Strong Island's Finest: Positional Players

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In honor of the U.S. Open out at Bethpage this weekend, let’s look at
the greatest baseball players from Long Island, or Strong Island for
all you meatheads, in Major League history. First, the position
players:

Carl Yastrzemski, Southampton. 23 seasons with Red Sox … 452 HR,
1844 RBI, .285/.379/.462 … .369 AVG, 4 HR in 17 postseason games … 1967
A.L. MVP & Triple Crown Winner … 18 All-Star games … 7 Gold Gloves
… Hall of Fame in 1989.

Craig Biggio, Smithtown. 20 seasons with Astros … 291 HR, 1175
RBI, .281/.363/.433 … 414 SB (50 in 1998) … 668 2B, 5th all-time … 285
HBP, 2nd all-time … 7 All-Star games … 4 Gold Gloves … successful
transition from catcher to second baseman … dirtiest helmet ever.

John Valentin, Mineola. 11 seasons with Red Sox and Mets … 124
HR, 558 RBI, .279/.360/.454 … 47 2B in 1997 led A.L. … .347 AVG, 5 HR
in 17 postseason games.

A.J. Pierzynski, Bridgehampton. 12 seasons (and counting) with
Twins, Giants, and White Sox … 104 HR, 516 RBI, .284/.326/.428 … 2
All-Star games … traded to SF for Joe Nathan and Francisco Liriano …
2005 World Series Champion … 27 GIDP in 2004 led N.L. … .300 AVG, 5 HR
in 30 postseason games … thrown out 3 of 41 base stealers in 2009 (7%).

Frank Catalanotto, Smithtown. 13 seasons (and counting) with Tigers, Rangers, Blue Jays, and Brewers … 83 HR, 449 RBI, .292/.358/.448.

Tony Graffanino, Amityville. 13 seasons (and counting) with
Braves, Devil Rays, White Sox, Royals, Red Sox, Brewers, and Indians …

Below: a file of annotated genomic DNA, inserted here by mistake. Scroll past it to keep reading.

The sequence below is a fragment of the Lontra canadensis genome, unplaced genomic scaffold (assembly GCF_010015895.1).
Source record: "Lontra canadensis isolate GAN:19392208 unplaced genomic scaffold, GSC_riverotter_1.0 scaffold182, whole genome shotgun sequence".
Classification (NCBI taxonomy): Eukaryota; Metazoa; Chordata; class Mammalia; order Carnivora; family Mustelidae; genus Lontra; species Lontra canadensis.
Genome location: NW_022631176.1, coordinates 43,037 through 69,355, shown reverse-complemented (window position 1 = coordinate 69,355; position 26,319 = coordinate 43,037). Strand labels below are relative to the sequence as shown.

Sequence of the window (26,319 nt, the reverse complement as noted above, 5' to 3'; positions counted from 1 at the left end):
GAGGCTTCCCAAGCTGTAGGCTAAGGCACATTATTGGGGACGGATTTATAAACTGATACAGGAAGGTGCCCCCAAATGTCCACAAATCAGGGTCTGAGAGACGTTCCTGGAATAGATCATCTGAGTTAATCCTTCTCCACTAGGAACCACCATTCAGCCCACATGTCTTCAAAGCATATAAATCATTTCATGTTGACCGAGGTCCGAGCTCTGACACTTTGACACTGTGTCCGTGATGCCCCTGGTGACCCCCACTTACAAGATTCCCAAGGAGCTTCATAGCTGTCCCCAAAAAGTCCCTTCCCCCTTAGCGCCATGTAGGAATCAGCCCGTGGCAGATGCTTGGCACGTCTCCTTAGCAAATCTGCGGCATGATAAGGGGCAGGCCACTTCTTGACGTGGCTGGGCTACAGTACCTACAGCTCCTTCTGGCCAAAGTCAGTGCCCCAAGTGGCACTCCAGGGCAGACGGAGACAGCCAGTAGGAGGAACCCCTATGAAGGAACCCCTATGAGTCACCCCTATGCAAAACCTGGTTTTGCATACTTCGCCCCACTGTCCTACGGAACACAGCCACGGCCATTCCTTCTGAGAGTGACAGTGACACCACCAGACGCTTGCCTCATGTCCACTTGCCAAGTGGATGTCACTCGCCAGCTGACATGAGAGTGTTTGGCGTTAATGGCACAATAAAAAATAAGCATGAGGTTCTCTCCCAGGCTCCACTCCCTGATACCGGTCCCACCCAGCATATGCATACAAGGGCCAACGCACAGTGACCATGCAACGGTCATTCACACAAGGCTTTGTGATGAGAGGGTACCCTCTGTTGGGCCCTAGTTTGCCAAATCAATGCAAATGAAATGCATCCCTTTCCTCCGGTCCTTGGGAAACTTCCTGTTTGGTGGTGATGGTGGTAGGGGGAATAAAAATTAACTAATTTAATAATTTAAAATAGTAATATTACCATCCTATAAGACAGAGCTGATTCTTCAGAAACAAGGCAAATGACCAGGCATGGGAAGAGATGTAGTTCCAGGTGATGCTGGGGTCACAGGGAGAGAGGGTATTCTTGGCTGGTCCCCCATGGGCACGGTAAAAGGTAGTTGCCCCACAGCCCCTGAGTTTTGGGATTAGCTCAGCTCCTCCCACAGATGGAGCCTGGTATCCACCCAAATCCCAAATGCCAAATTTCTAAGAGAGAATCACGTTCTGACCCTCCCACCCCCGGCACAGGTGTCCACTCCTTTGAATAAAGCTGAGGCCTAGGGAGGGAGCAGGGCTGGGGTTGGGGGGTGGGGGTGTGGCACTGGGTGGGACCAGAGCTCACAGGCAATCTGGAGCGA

58 HR, 302 RBI, .265/.335/.394 … .231 AVG in 15 postseason games … once
traded for Tanyon Sturtze, who is definitely slightly crazy.

Keith Osik, Port Jefferson. 10 seasons with Pirates, Brewers,
Orioles, and Nationals … 13 HR, 108 RBI, .231/.308/.321 … 2 relief
pitching appearances, 2.0 IP, 9 ER, 2 K … threw out 29% of potential
base stealers.

Tom Veryzer, Port Jefferson. 12 seasons with Tigers, Indians,
Mets, and Cubs … 14 HR, 231 RBI, .241/.283/.294 … 9 SB, 23 CS … 2
seasons with 20+ errors at shortstop.

Astros’ bullpen throws combined one-hitter for MLB-best 30th win

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The Astros’ bullpen did yeoman’s work in place of the injured Dallas Keuchel on Monday against the Tigers. Keuchel is temporarily sidelined with a pinched nerve in his neck.

Brad Peacock made the spot start, limiting the Tigers to one hit and two walks with eight strikeouts over 4 1/3 innings. Chris Devenski took over with one out in the fifth, finishing out that inning as well as the sixth and seventh, facing the minimum. Will Harris pitched a perfect eighth and Ken Giles closed out the 1-0 victory in the ninth. Devenski, Harris, and Giles each had two strikeouts.

The Astros scored their only run in the bottom of the first inning as George Springer drew a leadoff walk, then scored on Jose Altuve‘s one-out double. Tigers starter Brad Fulmer pitched well enough to win on most days, giving up the lone run in seven frames.

After Monday’s win, the Astros became the first team to reach 30 wins, sitting on a 30-15 record. With a +55 run differential, even their expected record matches up with their actual record.

Brandon Phillips hit his 200th career home run

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Braves second baseman Brandon Phillips became the 337th player in baseball history to hit 200 career home runs, driving a solo home run to left-center field during Monday night’s home game against the Pirates. Phillips is the 14th second baseman (who played a min. of 75 percent of his career games at the position) to rack up at least 200 career home runs.

Phillips, 35, entered Monday’s action batting .290/.345/.405 with two home runs and 12 RBI in 142 plate appearances. If he’s anything, he’s consistent, as he finished with an adjusted OPS between 90-99 (100 is average) every year between 2012-16 and it was sitting at 97 coming into Monday.